Reuters has a story tonight which reveals that the US-VISIT entry-exit system has led to only one terror-related apprehension since the program’s inception:
A U.S. border security program that photographs and fingerprints visitors from most foreign countries has apprehended just one terrorism-related suspect since its 2004 inception, officials said on Wednesday.
Details about the 2005 case, brought to light under the Department of Homeland Security’s US-VISIT program, remain murky mainly because of classified restrictions on information about U.S. counterterrorism efforts overseas.
US-VISIT, an acronym for United States Visitor and Immigrant Status Indicator Technology, has denied entry to an estimated 1,644 foreign nationals by matching digital photos and fingerprint scans with records from criminal and terrorism databases.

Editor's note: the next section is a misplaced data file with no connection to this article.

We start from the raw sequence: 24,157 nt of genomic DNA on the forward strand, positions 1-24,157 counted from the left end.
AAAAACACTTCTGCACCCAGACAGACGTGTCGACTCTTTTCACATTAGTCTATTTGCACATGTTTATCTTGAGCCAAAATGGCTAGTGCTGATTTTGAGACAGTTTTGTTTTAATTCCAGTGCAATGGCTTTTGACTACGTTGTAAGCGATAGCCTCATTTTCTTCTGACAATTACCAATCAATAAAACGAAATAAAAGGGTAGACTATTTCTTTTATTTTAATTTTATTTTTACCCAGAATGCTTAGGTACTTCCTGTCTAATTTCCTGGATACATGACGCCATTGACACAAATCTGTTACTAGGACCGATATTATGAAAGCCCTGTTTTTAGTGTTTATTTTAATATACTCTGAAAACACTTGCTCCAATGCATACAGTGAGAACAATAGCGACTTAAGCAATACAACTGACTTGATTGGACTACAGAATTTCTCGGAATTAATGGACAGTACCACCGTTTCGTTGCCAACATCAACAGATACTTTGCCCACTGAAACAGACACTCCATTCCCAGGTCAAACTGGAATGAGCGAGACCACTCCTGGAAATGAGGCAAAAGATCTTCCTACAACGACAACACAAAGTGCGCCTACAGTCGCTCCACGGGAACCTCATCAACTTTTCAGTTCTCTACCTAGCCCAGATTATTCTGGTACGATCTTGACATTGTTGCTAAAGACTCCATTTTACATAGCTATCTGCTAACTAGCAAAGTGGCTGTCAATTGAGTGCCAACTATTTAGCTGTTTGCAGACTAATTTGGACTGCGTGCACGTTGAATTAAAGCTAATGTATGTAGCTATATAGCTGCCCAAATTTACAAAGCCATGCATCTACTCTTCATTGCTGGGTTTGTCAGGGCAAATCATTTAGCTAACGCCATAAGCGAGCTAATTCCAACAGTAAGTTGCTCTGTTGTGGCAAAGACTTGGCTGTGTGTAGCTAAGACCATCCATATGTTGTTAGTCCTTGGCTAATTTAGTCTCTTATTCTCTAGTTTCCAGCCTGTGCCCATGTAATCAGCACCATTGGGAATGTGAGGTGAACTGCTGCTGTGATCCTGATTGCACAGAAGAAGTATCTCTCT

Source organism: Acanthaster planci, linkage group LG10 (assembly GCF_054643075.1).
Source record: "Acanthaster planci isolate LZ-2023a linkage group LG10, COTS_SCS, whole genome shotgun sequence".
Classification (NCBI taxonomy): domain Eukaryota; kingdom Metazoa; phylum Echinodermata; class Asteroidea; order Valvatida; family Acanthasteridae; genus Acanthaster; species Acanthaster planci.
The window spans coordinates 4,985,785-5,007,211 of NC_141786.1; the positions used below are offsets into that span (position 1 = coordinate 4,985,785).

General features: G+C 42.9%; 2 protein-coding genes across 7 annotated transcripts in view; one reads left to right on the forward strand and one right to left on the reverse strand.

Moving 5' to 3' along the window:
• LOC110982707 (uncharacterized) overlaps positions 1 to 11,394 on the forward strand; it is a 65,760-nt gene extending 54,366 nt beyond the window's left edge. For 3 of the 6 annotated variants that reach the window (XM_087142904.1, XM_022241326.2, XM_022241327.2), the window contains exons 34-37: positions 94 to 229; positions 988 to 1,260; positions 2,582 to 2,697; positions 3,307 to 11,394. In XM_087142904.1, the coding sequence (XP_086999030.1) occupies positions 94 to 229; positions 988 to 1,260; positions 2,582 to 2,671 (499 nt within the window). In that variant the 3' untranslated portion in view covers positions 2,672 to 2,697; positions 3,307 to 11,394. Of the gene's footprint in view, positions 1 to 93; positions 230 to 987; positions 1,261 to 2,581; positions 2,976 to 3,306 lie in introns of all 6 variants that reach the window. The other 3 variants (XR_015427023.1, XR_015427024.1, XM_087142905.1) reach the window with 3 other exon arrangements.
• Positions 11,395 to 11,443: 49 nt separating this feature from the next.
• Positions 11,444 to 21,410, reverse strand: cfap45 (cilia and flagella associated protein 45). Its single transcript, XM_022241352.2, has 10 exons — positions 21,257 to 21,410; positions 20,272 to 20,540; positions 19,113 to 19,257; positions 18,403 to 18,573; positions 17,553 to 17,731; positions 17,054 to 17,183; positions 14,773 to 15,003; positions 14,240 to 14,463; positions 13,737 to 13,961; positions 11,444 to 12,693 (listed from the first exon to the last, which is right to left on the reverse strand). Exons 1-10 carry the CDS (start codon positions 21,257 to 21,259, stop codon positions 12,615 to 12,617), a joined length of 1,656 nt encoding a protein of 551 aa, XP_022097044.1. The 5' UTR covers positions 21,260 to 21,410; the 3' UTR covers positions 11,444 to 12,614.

Most turned away are criminals or immigration law violators. Apart from the single 2005 case, there have been no reported arrests of terrorism suspects as a result of US-VISIT, which has processed tens of millions of people since it began screening visa applicants in January 2004.
The likely reaction to this story will be that this system is ineffective and/or a waste of money, along the lines of Bruce Schneier’s prior thoughtsabout this program. But I think such a critique is essentially unfair. It elides the fact that the primary anti-terror value of US-VISIT is in deterrence, not interdiction; it increases the risk of legal entry such that potential terrorists from non-VWP countries are likely to be deterred from trying to enter by applying for a visa, and instead will choose alternate options such as illicit land border crossings.